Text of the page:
The anatomy of thunderstorms

Thunderstorms are funny things. They can be beautiful, with spectacular displays of lightning streaming like fireworks across mottled purple and green skies. They can be loud and imposing, windy, or relatively calm. They can be pleasant spectacles, watched from the safety of a home on a hot summer day, or terrifying forces of danger for a stranded hiker.

As May approaches, so does the first thunderstorm of the season. Warm air and light breezes combined with moving storm fronts makes for a brew of spectacularly unpredictable weather during the late spring.

Before a storm occurs, a lot has to happen to create just the right circumstances for a thunderstorm. First, there has to be a lot of moist air hovering near the ground. This is often the case in valleys and areas near mountains, where air continuously cycles throughout the day, pushed upward in part by the geographical barrier of the hills.

Next, that moist air must be heated by radiation from the sun. Thunder storms typically occur in the summer months, not just because the air is warmer, but because the ground is exposed and thus absorbs radiation from the sun as hear instead of reflecting it upward the way a snowy surface does.

Once warmed, the moist air will continue to rise, encountering increasingly cooler air as it does. This process is called convection. As the moist, warm air rises, it cools and water molecules condense on particulates in the atmosphere, creating a cloud of water vapor (NOAA).

As the cloud continues to rise, more and more of the vapor it contains condenses until it reaches upward in a mushroom-like column. Once the very top of the cloud reaches air whose temperature is below freezing, the condensation droplets begin to freeze into ice crystals, grabbing other particles along the way.

Diagram of a Super Cell Thunderstorm, Photo: Britannica Kids

Diagram of a Super Cell Thunderstorm, Photo: Britannica Kids

Just as warm air rises, cool air falls, and this perpetual cycle of moving air causes water particles to collide. When they do they may rub against each other or rip off part of each others’ crystal structure, generating small sparks and charges. If the cloud is big enough for charge to grow across the whole structure, it will shoot out feelers, bolts of lightning “seeking” a conductive surface to complete the circuit within the cloud.

All the while, the condensed water may precipitate, falling as rain or being kicked out of the convection cell as hail. Winds pick up as the convection cycle churns the air around the storm, and the temperature near the surface of the Earth drops.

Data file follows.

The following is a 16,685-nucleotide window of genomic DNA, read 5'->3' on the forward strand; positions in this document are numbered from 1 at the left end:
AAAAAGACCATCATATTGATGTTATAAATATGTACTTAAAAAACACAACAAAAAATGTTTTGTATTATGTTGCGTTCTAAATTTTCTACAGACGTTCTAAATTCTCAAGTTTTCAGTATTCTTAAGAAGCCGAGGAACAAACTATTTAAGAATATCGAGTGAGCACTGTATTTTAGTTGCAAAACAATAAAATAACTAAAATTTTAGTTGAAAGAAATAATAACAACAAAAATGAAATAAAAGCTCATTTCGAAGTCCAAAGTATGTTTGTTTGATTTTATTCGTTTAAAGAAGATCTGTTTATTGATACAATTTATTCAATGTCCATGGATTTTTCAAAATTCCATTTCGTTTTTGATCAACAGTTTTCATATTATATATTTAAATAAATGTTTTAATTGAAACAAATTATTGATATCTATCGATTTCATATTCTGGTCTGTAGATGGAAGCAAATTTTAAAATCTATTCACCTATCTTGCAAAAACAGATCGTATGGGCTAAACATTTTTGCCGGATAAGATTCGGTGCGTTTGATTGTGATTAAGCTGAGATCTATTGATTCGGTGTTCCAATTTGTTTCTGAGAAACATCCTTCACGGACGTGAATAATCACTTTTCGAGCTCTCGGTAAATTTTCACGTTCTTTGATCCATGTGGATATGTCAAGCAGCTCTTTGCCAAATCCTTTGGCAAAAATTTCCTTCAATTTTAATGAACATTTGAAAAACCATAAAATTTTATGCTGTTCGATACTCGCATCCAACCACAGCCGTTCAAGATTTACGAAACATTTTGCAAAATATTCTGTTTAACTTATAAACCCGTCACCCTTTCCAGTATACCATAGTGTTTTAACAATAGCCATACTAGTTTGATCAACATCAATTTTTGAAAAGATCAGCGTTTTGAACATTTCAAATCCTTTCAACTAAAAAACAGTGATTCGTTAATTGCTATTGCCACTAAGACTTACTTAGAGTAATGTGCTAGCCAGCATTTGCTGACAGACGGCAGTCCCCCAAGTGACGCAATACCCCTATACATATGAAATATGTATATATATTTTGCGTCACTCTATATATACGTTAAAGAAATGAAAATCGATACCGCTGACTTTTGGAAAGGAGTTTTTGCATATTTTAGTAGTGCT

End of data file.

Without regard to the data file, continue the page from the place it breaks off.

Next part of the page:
Lightning, one of the most perilous features of thunderstorms, is unpredictable. We know how it is generated, and that it occurs when opposite charges build up within a cumulonimbus cloud or between a cumulonimbus cloud and an object on the ground. Once a substantial potential has developed, electricity is discharged as lightning. Energy from a lightning channel or leader can heat the air around it to 18,000 degrees F (NOAA).

Only about 10 percent of lightning strikes are fatal. About 70 percent of people struck by lightning report that they experience permanent effects such as personality change, brain damage, or burns. The odds of getting struck by lightning in a given year in the United States are 1 in 700,000 (National Geographic News). If you find yourself within earshot of thunder, you can reduce the likelihood of your being struck by seeking shelter. If you are in the woods, it is best to get below tree line and to avoid tall, free standing objects.

Lightning Strikes Tree, Photo: NOAA

Lightning Strikes Tree, Photo: NOAA

This tremendous force causes the air molecules near the leader to separate, creating sound waves that travel through the air as thunder. Thunder can be heard from up to 25 miles away from the lightning that causes it.

When heard at close proximity, it resonates as a series of disturbing clicks, like the gentle tapping of a circuit connecting in a high school physics classroom. People who have been struck by lightning describe hearing such clicks in conjunction with the hairs on the back of their necks rising in response to the build up of static charge in the air around them.

If you are particularly interested in extreme weather, you can participate in The National Weather Service’s SKYWARN project. SKYWARN is a data collective comprised of collaborative work by community volunteers. It has been running since the 1970’s to help NWS better predict storms that will likely cause a lot of damage.

For more resources regarding lightning safety in the backcountry, check out the National Outdoor Leadership School’s (NOLS) website.

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